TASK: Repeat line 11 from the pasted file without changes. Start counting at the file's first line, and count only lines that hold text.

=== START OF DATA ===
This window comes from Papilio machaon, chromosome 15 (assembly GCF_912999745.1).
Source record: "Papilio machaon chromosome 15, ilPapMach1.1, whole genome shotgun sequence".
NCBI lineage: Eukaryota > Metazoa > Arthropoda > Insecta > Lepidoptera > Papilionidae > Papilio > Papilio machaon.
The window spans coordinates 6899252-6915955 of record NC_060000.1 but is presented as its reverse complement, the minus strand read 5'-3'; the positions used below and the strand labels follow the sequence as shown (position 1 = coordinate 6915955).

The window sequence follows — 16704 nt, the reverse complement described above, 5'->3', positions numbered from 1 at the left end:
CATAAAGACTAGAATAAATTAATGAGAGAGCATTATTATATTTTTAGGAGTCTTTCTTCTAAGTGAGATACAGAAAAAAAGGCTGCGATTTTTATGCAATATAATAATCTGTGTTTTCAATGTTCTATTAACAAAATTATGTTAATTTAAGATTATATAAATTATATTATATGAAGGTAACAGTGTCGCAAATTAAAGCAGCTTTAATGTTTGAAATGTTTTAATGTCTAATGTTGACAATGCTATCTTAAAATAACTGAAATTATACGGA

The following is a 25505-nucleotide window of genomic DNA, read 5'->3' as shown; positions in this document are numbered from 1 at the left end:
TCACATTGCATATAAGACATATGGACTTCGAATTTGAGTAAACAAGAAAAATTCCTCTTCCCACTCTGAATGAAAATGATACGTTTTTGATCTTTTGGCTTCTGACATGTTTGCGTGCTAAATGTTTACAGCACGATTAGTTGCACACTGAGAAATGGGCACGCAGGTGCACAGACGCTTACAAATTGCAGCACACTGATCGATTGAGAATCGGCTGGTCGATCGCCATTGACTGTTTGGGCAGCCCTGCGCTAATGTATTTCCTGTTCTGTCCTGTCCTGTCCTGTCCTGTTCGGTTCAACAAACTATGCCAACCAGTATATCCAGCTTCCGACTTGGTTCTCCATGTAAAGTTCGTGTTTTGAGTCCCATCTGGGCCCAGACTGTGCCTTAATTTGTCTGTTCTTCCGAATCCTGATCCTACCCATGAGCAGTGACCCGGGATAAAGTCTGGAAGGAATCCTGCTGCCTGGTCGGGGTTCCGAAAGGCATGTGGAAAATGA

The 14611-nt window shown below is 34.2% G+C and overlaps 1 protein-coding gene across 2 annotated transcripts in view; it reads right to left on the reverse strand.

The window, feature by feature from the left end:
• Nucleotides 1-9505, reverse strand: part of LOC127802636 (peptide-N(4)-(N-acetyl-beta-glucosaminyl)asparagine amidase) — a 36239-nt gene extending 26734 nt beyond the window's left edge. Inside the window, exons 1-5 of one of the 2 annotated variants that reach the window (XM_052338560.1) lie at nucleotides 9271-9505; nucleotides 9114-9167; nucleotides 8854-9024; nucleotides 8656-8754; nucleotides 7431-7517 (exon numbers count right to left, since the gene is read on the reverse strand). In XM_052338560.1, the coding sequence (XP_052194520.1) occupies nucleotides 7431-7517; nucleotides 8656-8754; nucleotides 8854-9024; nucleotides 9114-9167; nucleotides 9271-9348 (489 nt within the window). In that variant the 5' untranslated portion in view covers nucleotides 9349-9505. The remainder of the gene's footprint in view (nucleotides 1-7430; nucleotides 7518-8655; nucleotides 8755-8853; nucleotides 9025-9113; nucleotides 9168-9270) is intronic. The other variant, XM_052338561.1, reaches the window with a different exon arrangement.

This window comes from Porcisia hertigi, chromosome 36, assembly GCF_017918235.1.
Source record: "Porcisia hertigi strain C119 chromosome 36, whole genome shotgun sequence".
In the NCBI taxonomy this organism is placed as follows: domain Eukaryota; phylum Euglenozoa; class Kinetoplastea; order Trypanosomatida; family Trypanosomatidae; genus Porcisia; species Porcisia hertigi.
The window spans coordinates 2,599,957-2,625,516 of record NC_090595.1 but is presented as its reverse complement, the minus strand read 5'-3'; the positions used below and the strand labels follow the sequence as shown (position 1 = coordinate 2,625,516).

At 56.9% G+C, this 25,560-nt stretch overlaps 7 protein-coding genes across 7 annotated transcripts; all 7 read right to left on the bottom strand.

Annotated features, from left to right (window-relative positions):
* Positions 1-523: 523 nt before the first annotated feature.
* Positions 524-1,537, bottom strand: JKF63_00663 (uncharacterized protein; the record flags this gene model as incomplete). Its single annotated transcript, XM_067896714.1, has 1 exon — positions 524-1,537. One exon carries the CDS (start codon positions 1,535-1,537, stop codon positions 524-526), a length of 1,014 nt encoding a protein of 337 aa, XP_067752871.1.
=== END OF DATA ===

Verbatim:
• Nucleotides 1-9505, reverse strand: part of LOC127802636 (peptide-N(4)-(N-acetyl-beta-glucosaminyl)asparagine amidase) — a 36239-nt gene extending 26734 nt beyond the window's left edge. Inside the window, exons 1-5 of one of the 2 annotated variants that reach the window (XM_052338560.1) lie at nucleotides 9271-9505; nucleotides 9114-9167; nucleotides 8854-9024; nucleotides 8656-8754; nucleotides 7431-7517 (exon numbers count right to left, since the gene is read on the reverse strand). In XM_052338560.1, the coding sequence (XP_052194520.1) occupies nucleotides 7431-7517; nucleotides 8656-8754; nucleotides 8854-9024; nucleotides 9114-9167; nucleotides 9271-9348 (489 nt within the window). In that variant the 5' untranslated portion in view covers nucleotides 9349-9505. The remainder of the gene's footprint in view (nucleotides 1-7430; nucleotides 7518-8655; nucleotides 8755-8853; nucleotides 9025-9113; nucleotides 9168-9270) is intronic. The other variant, XM_052338561.1, reaches the window with a different exon arrangement.